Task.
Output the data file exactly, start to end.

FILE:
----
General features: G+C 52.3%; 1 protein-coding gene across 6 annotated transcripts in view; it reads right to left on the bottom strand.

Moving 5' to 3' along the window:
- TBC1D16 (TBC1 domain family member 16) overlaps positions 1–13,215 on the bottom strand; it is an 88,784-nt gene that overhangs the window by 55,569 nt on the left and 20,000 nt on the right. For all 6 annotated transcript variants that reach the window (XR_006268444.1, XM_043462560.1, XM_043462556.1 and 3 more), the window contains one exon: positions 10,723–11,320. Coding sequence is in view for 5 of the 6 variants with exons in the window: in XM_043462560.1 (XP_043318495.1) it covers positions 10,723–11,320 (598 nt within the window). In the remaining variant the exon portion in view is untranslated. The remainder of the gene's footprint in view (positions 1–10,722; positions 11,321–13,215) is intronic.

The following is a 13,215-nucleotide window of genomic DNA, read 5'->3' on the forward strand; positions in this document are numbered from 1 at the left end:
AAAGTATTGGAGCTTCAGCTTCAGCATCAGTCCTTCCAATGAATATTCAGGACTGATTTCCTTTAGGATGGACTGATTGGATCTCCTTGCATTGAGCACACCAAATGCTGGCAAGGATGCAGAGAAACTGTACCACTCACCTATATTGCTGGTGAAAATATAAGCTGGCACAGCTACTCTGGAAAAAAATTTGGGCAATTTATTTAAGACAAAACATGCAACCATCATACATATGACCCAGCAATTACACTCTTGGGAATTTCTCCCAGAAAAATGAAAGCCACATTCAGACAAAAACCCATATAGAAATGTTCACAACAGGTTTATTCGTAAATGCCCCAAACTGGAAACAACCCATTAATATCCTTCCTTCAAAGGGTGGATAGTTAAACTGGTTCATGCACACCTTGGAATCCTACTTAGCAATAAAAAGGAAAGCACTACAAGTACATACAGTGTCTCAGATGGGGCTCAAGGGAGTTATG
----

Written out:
General features: G+C 52.3%; 1 protein-coding gene across 6 annotated transcripts in view; it reads right to left on the bottom strand.

Moving 5' to 3' along the window:
- TBC1D16 (TBC1 domain family member 16) overlaps positions 1–13,215 on the bottom strand; it is an 88,784-nt gene that overhangs the window by 55,569 nt on the left and 20,000 nt on the right. For all 6 annotated transcript variants that reach the window (XR_006268444.1, XM_043462560.1, XM_043462556.1 and 3 more), the window contains one exon: positions 10,723–11,320. Coding sequence is in view for 5 of the 6 variants with exons in the window: in XM_043462560.1 (XP_043318495.1) it covers positions 10,723–11,320 (598 nt within the window). In the remaining variant the exon portion in view is untranslated. The remainder of the gene's footprint in view (positions 1–10,722; positions 11,321–13,215) is intronic.

The following is a 13,215-nucleotide window of genomic DNA, read 5'->3' on the forward strand; positions in this document are numbered from 1 at the left end:
AAAGTATTGGAGCTTCAGCTTCAGCATCAGTCCTTCCAATGAATATTCAGGACTGATTTCCTTTAGGATGGACTGATTGGATCTCCTTGCATTGAGCACACCAAATGCTGGCAAGGATGCAGAGAAACTGTACCACTCACCTATATTGCTGGTGAAAATATAAGCTGGCACAGCTACTCTGGAAAAAAATTTGGGCAATTTATTTAAGACAAAACATGCAACCATCATACATATGACCCAGCAATTACACTCTTGGGAATTTCTCCCAGAAAAATGAAAGCCACATTCAGACAAAAACCCATATAGAAATGTTCACAACAGGTTTATTCGTAAATGCCCCAAACTGGAAACAACCCATTAATATCCTTCCTTCAAAGGGTGGATAGTTAAACTGGTTCATGCACACCTTGGAATCCTACTTAGCAATAAAAAGGAAAGCACTACAAGTACATACAGTGTCTCAGATGGGGCTCAAGGGAGTTATG